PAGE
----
Peterson said he would plan on building all 12 of the duplexes at once.

The street and sewer and water does not need to be installed before construction can begin, Peterson said, adding that his construction crews only need to have the grades to work from, and they can start building.

Peterson noted his crews do not install plumbing, electrical or heating, and it is typically about six weeks from the time the bulldozer prepares the site until tenants are moving into the duplexes.

Road trip

Stene said he would like to be able to see some examples of what Peterson has built.

The project in Barron is in different phases of construction, Peterson said.

Peterson urged members of the plan commission to “see what’s there and get a good feel for it.”

“I think we should pursue it further,” Hovre said.

Property taxes

One issue that gives Peterson pause, however, is the high property taxes in Colfax.

Colfax has the highest property taxes of any municipality in which he has built, Peterson said.

Peterson wondered if the village could reduce the property taxes on units he builds.

Stene said he did not believe the village could reduce property taxes for an individual owner, “but we can probably do some incentives.”

Peterson said Lake Hallie is the cheapest for property taxes of the municipalities where he has built projects.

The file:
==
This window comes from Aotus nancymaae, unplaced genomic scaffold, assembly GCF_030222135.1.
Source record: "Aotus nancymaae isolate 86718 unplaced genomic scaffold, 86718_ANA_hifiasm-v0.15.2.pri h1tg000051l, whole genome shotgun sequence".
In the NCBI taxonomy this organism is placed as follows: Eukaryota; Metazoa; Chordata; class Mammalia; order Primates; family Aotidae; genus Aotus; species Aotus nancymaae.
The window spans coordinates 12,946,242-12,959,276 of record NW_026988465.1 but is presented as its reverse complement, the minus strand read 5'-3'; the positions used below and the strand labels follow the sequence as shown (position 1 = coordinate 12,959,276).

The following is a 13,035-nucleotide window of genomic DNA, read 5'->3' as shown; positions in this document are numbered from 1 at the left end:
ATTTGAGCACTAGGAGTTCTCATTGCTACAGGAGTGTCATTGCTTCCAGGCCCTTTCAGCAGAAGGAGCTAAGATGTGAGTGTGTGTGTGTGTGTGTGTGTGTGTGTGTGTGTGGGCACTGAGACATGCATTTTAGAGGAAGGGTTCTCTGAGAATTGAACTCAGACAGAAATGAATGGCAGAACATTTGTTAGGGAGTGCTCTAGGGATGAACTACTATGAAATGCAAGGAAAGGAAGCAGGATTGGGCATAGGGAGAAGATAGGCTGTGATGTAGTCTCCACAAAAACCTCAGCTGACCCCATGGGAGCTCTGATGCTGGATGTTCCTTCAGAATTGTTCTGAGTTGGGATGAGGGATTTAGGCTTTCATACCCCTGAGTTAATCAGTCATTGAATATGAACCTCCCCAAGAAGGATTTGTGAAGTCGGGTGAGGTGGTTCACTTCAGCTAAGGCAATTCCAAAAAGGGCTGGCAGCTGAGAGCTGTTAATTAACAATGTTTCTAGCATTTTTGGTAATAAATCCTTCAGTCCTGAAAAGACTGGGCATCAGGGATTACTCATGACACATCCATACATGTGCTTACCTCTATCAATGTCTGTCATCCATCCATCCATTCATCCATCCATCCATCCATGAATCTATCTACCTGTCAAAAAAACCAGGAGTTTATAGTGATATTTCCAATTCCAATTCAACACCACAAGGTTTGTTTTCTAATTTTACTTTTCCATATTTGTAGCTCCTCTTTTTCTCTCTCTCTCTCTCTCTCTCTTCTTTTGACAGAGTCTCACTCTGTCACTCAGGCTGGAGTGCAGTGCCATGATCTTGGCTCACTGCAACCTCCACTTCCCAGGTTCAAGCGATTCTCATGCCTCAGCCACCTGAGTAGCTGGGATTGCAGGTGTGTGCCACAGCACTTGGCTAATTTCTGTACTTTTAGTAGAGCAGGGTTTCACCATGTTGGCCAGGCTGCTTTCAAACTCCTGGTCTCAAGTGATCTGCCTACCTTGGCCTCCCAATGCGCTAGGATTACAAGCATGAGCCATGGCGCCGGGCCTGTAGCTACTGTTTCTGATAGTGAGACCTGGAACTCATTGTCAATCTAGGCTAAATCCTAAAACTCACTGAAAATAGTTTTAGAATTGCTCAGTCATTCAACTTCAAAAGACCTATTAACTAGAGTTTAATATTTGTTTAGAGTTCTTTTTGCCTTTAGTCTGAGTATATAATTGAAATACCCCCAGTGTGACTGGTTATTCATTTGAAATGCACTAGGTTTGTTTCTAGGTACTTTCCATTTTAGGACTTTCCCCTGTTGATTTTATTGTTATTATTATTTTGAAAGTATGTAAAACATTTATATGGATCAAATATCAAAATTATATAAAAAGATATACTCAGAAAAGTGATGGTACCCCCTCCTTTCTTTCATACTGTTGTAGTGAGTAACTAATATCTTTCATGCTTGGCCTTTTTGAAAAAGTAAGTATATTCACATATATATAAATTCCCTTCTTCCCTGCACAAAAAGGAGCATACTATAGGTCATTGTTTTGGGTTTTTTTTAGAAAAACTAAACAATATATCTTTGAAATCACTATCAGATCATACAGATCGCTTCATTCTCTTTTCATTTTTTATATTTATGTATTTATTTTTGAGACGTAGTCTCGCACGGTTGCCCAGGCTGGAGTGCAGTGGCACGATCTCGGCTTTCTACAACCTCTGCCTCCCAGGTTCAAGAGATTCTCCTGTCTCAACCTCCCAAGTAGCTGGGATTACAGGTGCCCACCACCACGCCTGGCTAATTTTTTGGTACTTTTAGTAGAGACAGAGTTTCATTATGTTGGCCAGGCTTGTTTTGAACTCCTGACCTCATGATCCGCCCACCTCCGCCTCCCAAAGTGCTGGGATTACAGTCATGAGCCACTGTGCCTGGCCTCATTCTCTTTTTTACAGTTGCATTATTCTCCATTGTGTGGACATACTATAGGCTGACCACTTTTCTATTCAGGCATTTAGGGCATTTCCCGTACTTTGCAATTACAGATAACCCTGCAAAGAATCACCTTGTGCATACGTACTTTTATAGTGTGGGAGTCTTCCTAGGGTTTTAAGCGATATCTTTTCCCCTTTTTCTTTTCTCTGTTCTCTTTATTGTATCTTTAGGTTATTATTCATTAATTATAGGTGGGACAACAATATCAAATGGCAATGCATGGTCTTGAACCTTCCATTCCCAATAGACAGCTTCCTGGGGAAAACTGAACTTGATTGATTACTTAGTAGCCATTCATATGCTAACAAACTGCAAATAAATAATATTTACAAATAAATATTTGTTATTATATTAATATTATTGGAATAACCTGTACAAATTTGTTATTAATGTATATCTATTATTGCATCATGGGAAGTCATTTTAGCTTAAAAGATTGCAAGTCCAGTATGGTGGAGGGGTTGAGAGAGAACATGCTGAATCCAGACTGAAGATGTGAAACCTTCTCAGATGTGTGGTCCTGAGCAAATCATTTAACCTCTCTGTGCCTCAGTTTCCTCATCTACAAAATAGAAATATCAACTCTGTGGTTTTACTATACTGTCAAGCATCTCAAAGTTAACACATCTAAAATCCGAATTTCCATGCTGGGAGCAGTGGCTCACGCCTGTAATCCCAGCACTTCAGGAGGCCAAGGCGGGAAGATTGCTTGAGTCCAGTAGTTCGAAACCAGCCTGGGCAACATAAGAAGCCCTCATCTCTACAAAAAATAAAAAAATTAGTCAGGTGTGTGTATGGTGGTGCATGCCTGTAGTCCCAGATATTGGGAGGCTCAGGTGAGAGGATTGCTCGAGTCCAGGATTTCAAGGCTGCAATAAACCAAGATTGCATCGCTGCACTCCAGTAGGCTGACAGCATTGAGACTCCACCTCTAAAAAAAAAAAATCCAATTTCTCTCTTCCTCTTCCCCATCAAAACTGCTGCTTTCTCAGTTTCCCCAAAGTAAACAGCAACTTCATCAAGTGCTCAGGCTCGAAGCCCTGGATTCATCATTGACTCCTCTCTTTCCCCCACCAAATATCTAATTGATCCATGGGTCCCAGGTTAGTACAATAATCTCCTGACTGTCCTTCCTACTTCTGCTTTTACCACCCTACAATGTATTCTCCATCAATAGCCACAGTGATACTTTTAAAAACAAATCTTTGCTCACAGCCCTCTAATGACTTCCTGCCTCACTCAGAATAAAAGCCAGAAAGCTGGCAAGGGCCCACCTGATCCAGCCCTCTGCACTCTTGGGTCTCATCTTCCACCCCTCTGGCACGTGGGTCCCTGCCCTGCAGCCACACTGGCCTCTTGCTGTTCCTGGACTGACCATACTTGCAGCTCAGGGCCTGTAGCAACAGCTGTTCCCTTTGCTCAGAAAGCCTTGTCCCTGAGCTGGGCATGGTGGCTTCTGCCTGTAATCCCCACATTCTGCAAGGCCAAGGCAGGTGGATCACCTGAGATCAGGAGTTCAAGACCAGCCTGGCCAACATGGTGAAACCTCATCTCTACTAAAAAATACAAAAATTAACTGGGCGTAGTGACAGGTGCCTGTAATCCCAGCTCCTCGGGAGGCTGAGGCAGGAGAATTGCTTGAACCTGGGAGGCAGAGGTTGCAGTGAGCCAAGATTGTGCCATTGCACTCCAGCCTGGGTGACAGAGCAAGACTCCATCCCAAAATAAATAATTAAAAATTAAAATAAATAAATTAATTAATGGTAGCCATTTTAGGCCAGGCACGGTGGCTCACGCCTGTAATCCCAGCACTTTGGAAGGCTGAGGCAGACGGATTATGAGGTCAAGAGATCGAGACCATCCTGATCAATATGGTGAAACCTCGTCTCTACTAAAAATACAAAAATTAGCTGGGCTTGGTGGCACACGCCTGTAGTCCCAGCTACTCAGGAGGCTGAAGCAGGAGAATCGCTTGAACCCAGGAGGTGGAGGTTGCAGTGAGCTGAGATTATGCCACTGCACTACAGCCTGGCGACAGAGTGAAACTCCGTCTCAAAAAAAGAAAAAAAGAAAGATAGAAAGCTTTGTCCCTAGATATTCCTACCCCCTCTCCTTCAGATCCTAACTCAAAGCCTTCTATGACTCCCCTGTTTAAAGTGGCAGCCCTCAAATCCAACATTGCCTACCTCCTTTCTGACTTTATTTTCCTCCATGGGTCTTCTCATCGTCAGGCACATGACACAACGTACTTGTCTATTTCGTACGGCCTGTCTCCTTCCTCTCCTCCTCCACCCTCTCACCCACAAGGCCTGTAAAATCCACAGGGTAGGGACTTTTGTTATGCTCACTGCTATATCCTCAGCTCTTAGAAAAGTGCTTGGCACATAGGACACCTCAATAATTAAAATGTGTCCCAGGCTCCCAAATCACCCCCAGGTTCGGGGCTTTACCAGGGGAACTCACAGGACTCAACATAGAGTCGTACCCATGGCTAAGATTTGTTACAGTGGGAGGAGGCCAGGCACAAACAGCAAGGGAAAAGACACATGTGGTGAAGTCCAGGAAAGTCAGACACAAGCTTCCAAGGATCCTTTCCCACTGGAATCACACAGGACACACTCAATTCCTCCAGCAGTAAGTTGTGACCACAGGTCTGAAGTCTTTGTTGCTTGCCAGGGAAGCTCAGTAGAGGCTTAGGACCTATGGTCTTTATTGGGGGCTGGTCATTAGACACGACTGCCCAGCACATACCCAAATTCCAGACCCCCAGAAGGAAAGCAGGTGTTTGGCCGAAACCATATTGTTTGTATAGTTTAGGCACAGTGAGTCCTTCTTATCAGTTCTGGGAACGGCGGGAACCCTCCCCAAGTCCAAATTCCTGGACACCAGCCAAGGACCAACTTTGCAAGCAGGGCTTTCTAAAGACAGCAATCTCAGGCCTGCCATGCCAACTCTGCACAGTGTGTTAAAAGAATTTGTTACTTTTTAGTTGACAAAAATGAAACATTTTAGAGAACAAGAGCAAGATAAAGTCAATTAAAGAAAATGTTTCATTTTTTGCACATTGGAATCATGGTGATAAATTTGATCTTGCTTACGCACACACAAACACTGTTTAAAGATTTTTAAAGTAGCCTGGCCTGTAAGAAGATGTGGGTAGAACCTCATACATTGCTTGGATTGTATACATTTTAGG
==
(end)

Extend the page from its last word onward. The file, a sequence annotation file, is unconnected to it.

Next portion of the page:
The equalized value in Colfax has been stagnant for quite a few years, although it has increased some this year, Niggemann said.

Following the Great Recession that started in 2007, the Village of Colfax’s equalized value decreased to around $44 million and stayed at that amount for several years.

The state of Wisconsin has certified Colfax’s equalized value for 2016 at $50.5 million.

The village also has had very little economic development over the past ten years to add to the tax base.

When the equalized value decreases, the mill rate increases.

What’s next?

After Peterson left the meeting, plan commission members discussed what the next step should be.

Bates noted Peterson had found out about the East View development while driving through Colfax on his way to Barron and saw the sign by the village’s well house near Kyle’s Market.

At a value of $175,000 each for 12 duplexes, that amounts to a $2.1 million development, which would generate around $50,000 per year in property taxes, Stene said.

The village’s developer’s agreement for East View requires the developer to guarantee the minimum assessed value of the land and improvements will be not less than $175,000.

One of the next steps will be to get an idea of the cost for water, sewer and street improvements for the proposed duplexes, Stene said.

Village officials also should set up a meeting with members of the Schindler family to see about acquiring more land, he said.

The existing lots for East View were part of the farm owned by Jim and Mary Schindler.

A group of people from the village board and the plan commission also should drive to Barron to see the development Peterson is currently building, Stene said.

Stene also suggested Niggemann contact other communities where Peterson has built projects to find out what their experiences have been.

“I am cautiously optimistic,” Stene said.

The village should not secure the land without an agreement from K&D Builders on moving forward, Niggemann said.